This short Essay examines the assurance theory of contract, originally developed by TM Scanlon and recently revived and revised by Emmanuel Voyiakis. Scanlon’s duty-based account of contract properly highlights the intimate connection between contract and the value of choice. In turn, Voyiakis’ revision implies that contract’s normative underpinning must also serve as the foundation for its distinct requirements for justice. Notwithstanding these virtues, I criticize assurance theory in both its versions, arguing that it fails to capture the essence of contract. That is, contract is first and foremost power-conferring, not duty-imposing. This failure, I further claim, undermines assurance theory’s ability to properly account for the robustness and the foundation of contract-based obligations; it also obscures both the premise and the challenge of contract law’s justice-based rules.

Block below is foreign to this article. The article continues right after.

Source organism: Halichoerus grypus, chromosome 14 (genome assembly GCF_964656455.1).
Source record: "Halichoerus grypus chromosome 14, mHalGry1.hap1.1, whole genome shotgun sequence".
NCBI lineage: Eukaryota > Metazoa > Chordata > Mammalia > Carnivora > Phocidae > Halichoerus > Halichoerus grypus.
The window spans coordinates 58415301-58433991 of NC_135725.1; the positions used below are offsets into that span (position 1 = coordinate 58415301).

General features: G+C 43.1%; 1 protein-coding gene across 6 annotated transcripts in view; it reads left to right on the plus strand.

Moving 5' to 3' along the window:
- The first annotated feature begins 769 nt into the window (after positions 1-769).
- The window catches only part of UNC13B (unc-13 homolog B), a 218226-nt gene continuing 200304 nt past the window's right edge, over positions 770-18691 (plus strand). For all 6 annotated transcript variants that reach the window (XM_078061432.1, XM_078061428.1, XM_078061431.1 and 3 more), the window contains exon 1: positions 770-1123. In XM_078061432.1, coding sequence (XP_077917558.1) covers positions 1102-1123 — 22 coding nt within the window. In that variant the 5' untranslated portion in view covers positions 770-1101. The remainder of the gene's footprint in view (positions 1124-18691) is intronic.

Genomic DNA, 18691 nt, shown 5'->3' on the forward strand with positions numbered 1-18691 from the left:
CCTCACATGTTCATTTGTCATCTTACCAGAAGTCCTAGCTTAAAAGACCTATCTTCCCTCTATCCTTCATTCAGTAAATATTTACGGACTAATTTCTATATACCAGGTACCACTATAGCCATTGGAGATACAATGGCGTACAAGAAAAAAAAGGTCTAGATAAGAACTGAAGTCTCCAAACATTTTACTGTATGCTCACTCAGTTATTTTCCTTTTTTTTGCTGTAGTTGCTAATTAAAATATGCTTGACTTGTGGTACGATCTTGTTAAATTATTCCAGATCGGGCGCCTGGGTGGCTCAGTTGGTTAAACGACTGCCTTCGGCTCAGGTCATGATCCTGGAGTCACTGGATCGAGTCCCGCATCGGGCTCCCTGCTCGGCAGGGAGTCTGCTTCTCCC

Dagan, Hanoch, The Value of Choice and the Justice of Contract (October 5, 2018). Jurisprudence (forthcoming 2019).